It’s hard to believe that the Baltic Dry Index (BDI) started the year above the 2,200 mark given that now is standing at below 1,100, and having spent most of the late spring and summer below 1,000. A seasonal rally had religiously been prayed for and for a few recent weeks capesize rates improved to ‘high teen levels’ (approximately $18,000 pd on average spot market), but then again, the rally seems to have run out of steam a bit too early. A worldwide bumper crop season of grains, primarily in North America, has been holding the hopes for boosting panamax rates especially in the Atlantic, but it seems railroad capacity has preferentially been tied up to shipments of shale oil, leaving inland seaways transport to cope with the movement of the cargo along the Mississippi River to New Orleans for exporting.   China, as this was put into perspective in a recent New York Times op-ed article, has been focusing on clean air and has shut down domestic coal mines of poor calorific quality or high sulphur content, and likewise imposed higher standards of imported coal, which likely would stimulate increased imports and thus help drive higher dry bulk freight rates. There has been speculation that, over the long run, China will be shifting its power generation to natural gas, which is perceived as a negative development for coal miners worldwide, but good for the LNG trade fortunes. In India, there has been noted excessive port congestion with vessels waiting to unload coal, and there is hope that such port congestion could translate to higher rates. The decision by the Supreme Court of India to declare ‘arbitrary and illegal’ the issuing of licenses for more than 200 coal mines issued since 1993 creates further hopes that coal imports would be needed for the country to meet its domestic needs. The decision is not revoking the licenses altogether yet, but taking action on the ‘coal scam’ has created great uncertainty for the approximately 30 operational mines.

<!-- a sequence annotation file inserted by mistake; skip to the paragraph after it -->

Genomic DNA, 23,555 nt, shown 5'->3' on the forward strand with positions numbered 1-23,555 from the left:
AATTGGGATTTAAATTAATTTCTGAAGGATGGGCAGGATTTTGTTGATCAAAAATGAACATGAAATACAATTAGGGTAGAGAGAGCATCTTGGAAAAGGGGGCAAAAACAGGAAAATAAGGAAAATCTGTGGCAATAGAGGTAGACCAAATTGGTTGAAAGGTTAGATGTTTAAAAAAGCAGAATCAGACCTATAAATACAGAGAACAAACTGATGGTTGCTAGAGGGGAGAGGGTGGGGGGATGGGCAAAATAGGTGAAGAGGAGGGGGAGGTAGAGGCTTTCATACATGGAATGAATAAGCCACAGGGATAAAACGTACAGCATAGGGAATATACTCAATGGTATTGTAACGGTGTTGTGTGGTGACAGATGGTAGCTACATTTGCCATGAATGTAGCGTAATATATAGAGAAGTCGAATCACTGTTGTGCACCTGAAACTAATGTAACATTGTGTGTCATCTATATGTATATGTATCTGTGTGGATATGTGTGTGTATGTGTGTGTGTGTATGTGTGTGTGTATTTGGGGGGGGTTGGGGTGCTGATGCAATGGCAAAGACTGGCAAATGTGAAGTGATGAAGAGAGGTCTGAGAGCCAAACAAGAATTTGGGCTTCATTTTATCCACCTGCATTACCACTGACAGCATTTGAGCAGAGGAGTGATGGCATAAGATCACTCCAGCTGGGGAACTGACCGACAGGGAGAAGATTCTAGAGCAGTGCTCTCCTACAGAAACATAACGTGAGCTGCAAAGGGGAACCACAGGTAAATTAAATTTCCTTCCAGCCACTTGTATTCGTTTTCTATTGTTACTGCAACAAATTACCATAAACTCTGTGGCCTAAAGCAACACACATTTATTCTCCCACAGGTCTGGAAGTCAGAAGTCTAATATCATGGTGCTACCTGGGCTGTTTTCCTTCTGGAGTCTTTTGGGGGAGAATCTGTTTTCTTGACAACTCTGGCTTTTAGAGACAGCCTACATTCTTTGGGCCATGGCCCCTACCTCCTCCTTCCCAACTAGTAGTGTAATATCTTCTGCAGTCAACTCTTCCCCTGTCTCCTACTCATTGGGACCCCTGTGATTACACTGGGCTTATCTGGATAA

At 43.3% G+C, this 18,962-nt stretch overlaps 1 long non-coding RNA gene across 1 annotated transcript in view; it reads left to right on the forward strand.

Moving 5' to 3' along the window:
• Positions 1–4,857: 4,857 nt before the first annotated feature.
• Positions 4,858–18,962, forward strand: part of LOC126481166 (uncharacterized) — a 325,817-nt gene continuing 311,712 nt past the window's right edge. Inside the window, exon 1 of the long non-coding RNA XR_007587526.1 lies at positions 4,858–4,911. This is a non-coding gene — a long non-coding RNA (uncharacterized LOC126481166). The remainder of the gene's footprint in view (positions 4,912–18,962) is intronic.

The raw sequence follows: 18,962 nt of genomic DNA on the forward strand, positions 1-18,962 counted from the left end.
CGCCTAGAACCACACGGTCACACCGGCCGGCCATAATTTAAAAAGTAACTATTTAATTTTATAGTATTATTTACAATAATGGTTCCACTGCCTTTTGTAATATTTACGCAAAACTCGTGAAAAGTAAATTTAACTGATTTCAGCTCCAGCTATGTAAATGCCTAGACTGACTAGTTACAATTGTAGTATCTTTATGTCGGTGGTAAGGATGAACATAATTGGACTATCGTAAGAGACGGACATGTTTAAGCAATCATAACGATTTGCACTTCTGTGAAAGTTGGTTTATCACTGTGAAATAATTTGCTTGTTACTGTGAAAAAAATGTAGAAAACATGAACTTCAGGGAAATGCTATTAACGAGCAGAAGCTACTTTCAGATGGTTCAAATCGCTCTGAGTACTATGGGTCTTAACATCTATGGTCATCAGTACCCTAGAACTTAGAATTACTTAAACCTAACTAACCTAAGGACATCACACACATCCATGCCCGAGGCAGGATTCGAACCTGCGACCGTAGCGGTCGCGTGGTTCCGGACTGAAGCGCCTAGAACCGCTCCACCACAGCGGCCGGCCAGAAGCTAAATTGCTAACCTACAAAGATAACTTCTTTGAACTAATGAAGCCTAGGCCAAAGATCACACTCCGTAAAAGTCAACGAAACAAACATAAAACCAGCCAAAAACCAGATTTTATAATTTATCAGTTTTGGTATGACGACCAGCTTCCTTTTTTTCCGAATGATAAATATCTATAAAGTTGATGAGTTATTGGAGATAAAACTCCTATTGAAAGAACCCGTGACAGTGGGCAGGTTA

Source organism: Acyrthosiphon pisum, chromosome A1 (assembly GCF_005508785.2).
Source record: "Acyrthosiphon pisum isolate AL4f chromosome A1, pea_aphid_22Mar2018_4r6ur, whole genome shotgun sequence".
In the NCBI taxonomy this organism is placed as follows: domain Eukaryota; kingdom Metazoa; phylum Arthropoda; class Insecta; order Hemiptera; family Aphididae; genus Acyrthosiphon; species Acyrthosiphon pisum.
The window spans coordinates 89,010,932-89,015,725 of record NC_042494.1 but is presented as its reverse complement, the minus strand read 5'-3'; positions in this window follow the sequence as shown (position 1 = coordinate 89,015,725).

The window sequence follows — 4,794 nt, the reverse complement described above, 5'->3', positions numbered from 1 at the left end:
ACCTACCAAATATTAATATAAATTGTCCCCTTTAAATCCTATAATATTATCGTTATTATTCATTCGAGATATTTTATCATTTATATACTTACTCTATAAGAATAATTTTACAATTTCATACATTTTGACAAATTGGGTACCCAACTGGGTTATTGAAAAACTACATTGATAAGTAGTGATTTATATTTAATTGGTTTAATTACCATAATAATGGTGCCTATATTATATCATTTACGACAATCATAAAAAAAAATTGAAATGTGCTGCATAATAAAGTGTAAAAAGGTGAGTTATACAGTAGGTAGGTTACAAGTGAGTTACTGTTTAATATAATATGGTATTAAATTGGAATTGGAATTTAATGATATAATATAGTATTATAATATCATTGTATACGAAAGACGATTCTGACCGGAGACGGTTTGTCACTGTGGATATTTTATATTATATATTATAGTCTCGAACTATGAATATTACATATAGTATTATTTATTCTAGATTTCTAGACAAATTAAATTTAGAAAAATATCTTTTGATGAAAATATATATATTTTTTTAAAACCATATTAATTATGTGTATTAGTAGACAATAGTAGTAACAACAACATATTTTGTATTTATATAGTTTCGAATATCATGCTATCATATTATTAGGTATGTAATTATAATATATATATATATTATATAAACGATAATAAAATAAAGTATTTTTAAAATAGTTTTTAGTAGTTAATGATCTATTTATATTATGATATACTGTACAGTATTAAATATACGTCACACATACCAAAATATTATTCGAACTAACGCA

MV BERGE MACCLINTOCK

Capesize vessel ‘Berge McClintock’ (Image source: http://www.shipspotting.com